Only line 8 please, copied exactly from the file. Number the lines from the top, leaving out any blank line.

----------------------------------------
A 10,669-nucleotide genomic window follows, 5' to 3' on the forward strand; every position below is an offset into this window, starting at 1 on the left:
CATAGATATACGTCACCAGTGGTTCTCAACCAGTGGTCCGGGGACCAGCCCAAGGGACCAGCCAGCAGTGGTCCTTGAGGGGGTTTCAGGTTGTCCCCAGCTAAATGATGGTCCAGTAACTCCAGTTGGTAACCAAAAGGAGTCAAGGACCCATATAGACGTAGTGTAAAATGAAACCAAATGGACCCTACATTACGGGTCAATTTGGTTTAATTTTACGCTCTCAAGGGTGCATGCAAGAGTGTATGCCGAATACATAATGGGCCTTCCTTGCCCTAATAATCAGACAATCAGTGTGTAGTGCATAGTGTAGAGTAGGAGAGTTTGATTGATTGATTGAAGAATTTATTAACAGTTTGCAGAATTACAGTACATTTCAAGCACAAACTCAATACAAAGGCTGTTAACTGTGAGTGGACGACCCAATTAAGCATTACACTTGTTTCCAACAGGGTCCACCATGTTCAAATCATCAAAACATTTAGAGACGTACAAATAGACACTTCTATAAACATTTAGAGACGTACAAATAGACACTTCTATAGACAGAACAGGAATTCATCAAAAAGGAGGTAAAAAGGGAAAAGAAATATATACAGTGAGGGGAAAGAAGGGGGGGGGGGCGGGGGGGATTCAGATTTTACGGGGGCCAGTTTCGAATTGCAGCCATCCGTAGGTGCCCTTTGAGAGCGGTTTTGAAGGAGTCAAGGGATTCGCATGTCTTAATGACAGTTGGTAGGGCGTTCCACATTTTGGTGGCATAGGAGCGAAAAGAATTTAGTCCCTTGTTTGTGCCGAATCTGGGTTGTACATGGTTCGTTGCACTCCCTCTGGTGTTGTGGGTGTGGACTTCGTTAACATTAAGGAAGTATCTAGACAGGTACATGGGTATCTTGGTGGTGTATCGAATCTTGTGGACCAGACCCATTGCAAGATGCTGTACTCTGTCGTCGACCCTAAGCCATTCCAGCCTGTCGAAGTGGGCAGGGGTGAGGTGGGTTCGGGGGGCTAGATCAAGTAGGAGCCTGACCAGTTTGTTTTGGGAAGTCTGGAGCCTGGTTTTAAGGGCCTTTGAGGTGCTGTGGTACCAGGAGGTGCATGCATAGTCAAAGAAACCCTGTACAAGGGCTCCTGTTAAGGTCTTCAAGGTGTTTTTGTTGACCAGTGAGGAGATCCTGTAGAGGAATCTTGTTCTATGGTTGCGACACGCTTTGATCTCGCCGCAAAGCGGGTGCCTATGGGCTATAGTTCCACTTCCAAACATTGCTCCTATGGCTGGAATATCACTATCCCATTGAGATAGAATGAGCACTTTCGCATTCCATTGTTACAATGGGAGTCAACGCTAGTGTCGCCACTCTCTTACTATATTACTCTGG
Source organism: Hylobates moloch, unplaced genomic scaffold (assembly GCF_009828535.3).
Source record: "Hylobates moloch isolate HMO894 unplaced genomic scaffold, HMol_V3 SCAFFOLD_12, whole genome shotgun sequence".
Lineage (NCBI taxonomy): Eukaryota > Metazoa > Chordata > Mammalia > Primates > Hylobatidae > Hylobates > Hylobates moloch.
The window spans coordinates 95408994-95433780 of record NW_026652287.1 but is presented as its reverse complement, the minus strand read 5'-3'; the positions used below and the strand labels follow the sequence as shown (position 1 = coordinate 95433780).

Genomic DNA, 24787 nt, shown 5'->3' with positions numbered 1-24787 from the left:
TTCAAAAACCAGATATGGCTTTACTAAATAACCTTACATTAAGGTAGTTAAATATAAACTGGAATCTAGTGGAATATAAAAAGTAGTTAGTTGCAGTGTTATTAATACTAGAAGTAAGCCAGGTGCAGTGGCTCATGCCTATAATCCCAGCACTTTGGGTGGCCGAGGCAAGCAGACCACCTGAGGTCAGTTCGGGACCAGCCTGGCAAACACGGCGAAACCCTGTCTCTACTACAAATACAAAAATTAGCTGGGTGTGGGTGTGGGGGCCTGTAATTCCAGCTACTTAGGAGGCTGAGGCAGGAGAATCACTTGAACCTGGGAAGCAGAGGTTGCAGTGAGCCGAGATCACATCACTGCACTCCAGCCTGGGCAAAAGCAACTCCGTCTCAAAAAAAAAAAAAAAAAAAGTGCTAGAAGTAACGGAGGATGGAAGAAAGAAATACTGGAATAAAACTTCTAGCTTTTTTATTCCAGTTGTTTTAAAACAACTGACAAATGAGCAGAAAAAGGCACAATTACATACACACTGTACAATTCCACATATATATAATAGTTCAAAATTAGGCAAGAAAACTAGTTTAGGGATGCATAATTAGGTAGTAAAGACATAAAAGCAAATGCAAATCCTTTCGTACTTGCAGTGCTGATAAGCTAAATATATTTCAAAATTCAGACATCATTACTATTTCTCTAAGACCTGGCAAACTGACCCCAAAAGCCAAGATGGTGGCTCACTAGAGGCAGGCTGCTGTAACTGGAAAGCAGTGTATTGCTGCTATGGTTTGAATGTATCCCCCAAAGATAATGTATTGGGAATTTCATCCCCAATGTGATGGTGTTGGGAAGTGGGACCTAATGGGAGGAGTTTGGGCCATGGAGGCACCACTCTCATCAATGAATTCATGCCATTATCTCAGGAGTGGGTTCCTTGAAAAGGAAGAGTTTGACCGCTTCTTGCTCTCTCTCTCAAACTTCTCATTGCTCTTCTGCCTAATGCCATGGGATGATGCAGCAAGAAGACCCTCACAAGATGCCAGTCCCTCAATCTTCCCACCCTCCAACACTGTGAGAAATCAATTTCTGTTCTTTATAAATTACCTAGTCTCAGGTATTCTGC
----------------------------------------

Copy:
TTCAAAAACCAGATATGGCTTTACTAAATAACCTTACATTAAGGTAGTTAAATATAAACTGGAATCTAGTGGAATATAAAAAGTAGTTAGTTGCAGTGTTATTAATACTAGAAGTAAGCCAGGTGCAGTGGCTCATGCCTATAATCCCAGCACTTTGGGTGGCCGAGGCAAGCAGACCACCTGAGGTCAGTTCGGGACCAGCCTGGCAAACACGGCGAAACCCTGTCTCTACTACAAATACAAAAATTAGCTGGGTGTGGGTGTGGGGGCCTGTAATTCCAGCTACTTAGGAGGCTGAGGCAGGAGAATCACTTGAACCTGGGAAGCAGAGGTTGCAGTGAGCCGAGATCACATCACTGCACTCCAGCCTGGGCAAAAGCAACTCCGTCTCAAAAAAAAAAAAAAAAAAAGTGCTAGAAGTAACGGAGGATGGAAGAAAGAAATACTGGAATAAAACTTCTAGCTTTTTTATTCCAGTTGTTTTAAAACAACTGACAAATGAGCAGAAAAAGGCACAATTACATACACACTGTACAATTCCACATATATATAATAGTTCAAAATTAGGCAAGAAAACTAGTTTAGGGATGCATAATTAGGTAGTAAAGACATAAAAGCAAATGCAAATCCTTTCGTACTTGCAGTGCTGATAAGCTAAATATATTTCAAAATTCAGACATCATTACTATTTCTCTAAGACCTGGCAAACTGACCCCAAAAGCCAAGATGGTGGCTCACTAGAGGCAGGCTGCTGTAACTGGAAAGCAGTGTATTGCTGCTATGGTTTGAATGTATCCCCCAAAGATAATGTATTGGGAATTTCATCCCCAATGTGATGGTGTTGGGAAGTGGGACCTAATGGGAGGAGTTTGGGCCATGGAGGCACCACTCTCATCAATGAATTCATGCCATTATCTCAGGAGTGGGTTCCTTGAAAAGGAAGAGTTTGACCGCTTCTTGCTCTCTCTCTCAAACTTCTCATTGCTCTTCTGCCTAATGCCATGGGATGATGCAGCAAGAAGACCCTCACAAGATGCCAGTCCCTCAATCTTCCCACCCTCCAACACTGTGAGAAATCAATTTCTGTTCTTTATAAATTACCTAGTCTCAGGTATTCTGC